Northern Arizona is home to some of the most stunning landscapes in the Southwest, most notably for the bright colors, red cliffs and sand. Paria Canyon-Vermillion Cliffs Wilderness spans Southern Utah and Northern Arizona and is home to Coyote Buttes and the Wave. Coyote Buttes North (the Wave) and Coyote Buttes South are two separate areas of the wilderness, each with their own draw, access points and permits. This post will focus on Coyote Buttes North.
What are Coyote Buttes North and South?
Paria Canyon-Vermilion Cliffs Wilderness was established by Congress in 1984 to protect 112,500 acres of Southern Utah and Northern Arizona. The area is known for Navajo bedstone rock, which has formed hoodoos, cones, ridges and ravines. The colors span from reds and pinks, to yellows and oranges, and even some green. The colors come from oxidized iron compounds.
Erosion has created different formations and strata, some soft and fragile, some hard as rock. It’s one of the most stunning landscapes, and a reason in and of itself to do a Southwest road trip.
Coyote Buttes South and North (the Wave) map
Visiting can be a bit confusing as the hikes are in Arizona, but you need the permits and access from Utah. You can stay in Kanab (Utah) or Page (Arizona). To make it more difficult, cell phone reception is weak at best outside of the towns, so you want to have your locations and maps planned offline.
Coyote Buttes North, the Wave permits
Both Coyote Buttes North and South require permits to enter. North is home to the Wave, and notoriously one of the hardest permits to get (you either go for the daily lottery or apply in the online lottery in advance). In 2017, over 160,000 permit applications were submitted!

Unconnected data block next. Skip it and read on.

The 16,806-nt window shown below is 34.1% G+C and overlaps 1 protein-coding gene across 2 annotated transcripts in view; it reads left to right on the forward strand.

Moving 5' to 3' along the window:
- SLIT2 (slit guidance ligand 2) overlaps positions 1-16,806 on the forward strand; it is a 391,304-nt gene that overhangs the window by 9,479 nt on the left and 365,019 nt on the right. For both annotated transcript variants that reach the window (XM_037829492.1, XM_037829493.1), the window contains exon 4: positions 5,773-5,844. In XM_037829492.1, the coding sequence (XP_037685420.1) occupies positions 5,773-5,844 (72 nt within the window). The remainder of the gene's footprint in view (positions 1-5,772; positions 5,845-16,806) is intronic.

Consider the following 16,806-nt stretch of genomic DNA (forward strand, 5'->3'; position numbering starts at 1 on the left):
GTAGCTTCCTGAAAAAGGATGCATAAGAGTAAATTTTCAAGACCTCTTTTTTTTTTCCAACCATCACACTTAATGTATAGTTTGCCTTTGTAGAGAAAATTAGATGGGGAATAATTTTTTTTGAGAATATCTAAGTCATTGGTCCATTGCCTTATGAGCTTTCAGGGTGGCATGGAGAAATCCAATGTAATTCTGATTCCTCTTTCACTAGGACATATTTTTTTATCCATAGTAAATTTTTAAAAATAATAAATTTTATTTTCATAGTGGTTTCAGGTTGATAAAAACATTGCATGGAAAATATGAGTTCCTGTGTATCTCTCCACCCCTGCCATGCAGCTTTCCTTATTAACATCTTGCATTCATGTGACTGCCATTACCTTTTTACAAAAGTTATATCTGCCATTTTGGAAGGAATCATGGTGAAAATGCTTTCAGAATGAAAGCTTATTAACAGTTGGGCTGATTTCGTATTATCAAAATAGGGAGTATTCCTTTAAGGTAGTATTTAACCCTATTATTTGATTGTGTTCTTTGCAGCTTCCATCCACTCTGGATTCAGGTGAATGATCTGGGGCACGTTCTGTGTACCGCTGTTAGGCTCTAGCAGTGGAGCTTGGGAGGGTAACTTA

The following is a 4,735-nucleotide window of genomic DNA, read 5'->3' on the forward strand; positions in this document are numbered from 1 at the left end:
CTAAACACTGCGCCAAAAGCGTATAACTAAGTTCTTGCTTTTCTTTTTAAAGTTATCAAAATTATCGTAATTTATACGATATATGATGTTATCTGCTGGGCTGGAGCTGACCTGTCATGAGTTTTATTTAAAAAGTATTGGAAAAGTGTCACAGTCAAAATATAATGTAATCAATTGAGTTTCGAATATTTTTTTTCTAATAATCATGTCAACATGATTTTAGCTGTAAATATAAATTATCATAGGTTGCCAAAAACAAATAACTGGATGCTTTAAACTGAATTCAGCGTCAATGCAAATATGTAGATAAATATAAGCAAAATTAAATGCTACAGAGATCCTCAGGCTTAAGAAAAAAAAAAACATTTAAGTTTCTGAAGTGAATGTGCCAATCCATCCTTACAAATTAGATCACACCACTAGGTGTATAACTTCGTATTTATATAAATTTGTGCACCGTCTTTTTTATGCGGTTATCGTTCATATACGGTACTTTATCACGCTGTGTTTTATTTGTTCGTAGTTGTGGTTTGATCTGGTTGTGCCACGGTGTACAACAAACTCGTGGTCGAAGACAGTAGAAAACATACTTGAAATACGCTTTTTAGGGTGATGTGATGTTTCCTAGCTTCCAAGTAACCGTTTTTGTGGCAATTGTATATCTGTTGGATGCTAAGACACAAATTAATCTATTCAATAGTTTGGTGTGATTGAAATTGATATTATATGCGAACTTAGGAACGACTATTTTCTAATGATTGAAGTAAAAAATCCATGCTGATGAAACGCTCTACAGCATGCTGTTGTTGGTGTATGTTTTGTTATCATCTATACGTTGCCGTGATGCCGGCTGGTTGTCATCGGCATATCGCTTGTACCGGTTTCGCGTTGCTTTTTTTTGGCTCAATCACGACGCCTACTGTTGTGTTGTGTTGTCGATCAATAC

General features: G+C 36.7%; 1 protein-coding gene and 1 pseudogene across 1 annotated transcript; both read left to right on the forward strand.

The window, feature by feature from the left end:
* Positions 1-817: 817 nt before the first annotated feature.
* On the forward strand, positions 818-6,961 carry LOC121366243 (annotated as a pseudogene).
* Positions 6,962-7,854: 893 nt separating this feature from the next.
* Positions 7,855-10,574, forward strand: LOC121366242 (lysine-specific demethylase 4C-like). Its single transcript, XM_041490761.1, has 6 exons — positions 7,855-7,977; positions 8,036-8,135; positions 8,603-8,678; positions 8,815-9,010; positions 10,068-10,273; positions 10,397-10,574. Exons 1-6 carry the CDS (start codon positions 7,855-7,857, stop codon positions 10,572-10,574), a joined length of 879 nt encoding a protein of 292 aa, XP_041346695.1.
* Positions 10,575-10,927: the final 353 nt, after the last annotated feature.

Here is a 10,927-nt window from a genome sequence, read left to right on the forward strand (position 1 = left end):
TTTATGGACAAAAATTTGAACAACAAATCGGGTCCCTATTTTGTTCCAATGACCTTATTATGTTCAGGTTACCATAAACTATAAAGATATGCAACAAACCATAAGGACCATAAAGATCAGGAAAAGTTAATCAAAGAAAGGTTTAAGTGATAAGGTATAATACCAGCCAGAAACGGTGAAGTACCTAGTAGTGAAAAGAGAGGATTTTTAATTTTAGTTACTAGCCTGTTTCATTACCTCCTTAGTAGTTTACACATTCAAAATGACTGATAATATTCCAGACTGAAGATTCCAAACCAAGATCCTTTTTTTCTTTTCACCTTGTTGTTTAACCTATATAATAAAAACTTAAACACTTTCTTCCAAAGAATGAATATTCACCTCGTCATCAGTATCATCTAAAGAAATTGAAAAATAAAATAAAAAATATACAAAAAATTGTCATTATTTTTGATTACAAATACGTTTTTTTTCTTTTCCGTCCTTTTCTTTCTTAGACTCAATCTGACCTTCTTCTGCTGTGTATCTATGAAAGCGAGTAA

Permits are issued for 20 people per day, 10 of them online in advance, and 10 during the walk-in lottery the day before.
You need to get the permit from the Grand Staircase-Escalante National Monument Visitor Center in Kanab, Utah, or you can get the permitting information online at the BLM website here. Dogs are allowed on the hike but need to be included on the permit.
Permit prices for Coyote Buttes South are $5.00 per person or dog per day. They are $7.00 per person or dog per day for Coyote Buttes North. Permits must be obtained in advance and are not available for self-pay at the access points.
Coyote Buttes online permits
You can apply for permits online, 3 months in advance of your target date. BLM states that permits for South are usually available, whereas chances are tougher for North. Once you apply online, you will get instructions for payment and receiving your permits.
Coyote Buttes walk-in permit lottery
The draw for Coyote Buttes permits happens daily, for the next day’s permits; the Wave lottery (North) is at 9:00 am and South is at 10:00 am. Permits must be paid for in cash or by check (no credit cards). Mid-November through mid-March, permits are only drawn on weekdays, so permits for Saturdays, Sundays and Mondays are drawn on the Friday prior.